Boise Diocese speaks out on retired priest’s sex crimes arrest
Steve Bertel, KIVI
Published at | Updated at
BOISE — Bishop Peter Christensen of the Diocese of Boise says he was “absolutely stunned” when he heard a retired member of the clergy had been booked into the Ada County Jail on a slew of felony sex charges.
Rev. W. Thomas Faucher, a retired priest from St. Mary’s Catholic Church in Boise, was arrested Friday. He’s charged with ten counts of sexual exploitation of children and two counts of distributing sexually exploitative material involving minors. He was also charged with drug possession.
The Diocese emailed the statement to news media outlets late Tuesday.
Prosecutors say hundreds of child pornography images — as well as marijuana, LSD and ecstasy — were discovered in Faucher’s rented Boise home.
“The news of Rev. Faucher’s arrest and the evidence collected by law enforcement agencies is deeply disturbing to say the least, said a Diocese news release. “The shock and emotions that many Catholics and others are experiencing over the allegations are understandable.”
“When I first heard of these allegations, I was absolutely stunned,” said Christensen. He said the Diocese has never received similar complaints regarding Father Faucher — and if the Diocese had, it would have immediately contacted law enforcement officials, as it would for any such report.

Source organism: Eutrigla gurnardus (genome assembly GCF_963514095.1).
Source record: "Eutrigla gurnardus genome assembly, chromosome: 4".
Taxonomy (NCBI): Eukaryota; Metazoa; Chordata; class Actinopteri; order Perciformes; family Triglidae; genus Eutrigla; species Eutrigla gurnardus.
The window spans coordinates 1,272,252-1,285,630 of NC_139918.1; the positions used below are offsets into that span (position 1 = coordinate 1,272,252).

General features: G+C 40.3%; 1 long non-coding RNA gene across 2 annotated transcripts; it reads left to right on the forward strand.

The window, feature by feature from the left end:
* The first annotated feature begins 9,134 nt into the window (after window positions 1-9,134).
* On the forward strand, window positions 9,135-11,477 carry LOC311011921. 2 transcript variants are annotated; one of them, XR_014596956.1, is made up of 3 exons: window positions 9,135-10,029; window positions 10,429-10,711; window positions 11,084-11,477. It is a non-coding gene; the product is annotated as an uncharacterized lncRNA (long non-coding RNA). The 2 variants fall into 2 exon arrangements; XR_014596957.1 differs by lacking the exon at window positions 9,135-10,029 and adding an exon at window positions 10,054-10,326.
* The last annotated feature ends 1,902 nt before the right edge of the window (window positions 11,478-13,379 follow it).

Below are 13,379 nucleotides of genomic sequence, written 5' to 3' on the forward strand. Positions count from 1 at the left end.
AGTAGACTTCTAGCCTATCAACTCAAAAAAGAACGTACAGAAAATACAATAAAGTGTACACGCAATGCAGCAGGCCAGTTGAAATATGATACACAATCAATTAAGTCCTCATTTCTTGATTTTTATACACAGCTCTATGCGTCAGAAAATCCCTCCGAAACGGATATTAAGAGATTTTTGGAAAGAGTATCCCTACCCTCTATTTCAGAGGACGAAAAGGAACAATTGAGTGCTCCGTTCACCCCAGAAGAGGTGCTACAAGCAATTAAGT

“If these allegations are true and proven in court, they are a betrayal of the trust we place in all ministers such as Father Faucher. Anyone who takes advantage of and exploits children for their own gratification is absolutely wrong. There are no excuses for such behavior by any one of our clergy,” Christensen added.
Christensen encouraged victims of child sexual abuse to come forward and report to law enforcement officials. They may also report to the Diocesan Safe Environment and Victim Assistance Coordinator, Veronica Childers, at 208-350-7556.
A judge set Faucher’s bail at $250,000 during the arraignment hearing Monday. Faucher was ordered to have no contact with children and barred from accessing the internet.
Defense attorney Mark Manweiler argued for Faucher’s release, saying no complaints have been filed against him during his more than 40-year career, which involved being around thousands of children.
The Associated Press contributed to this story.
This article was originally published by fellow CNN affiliate KIVI. It is used here with permission.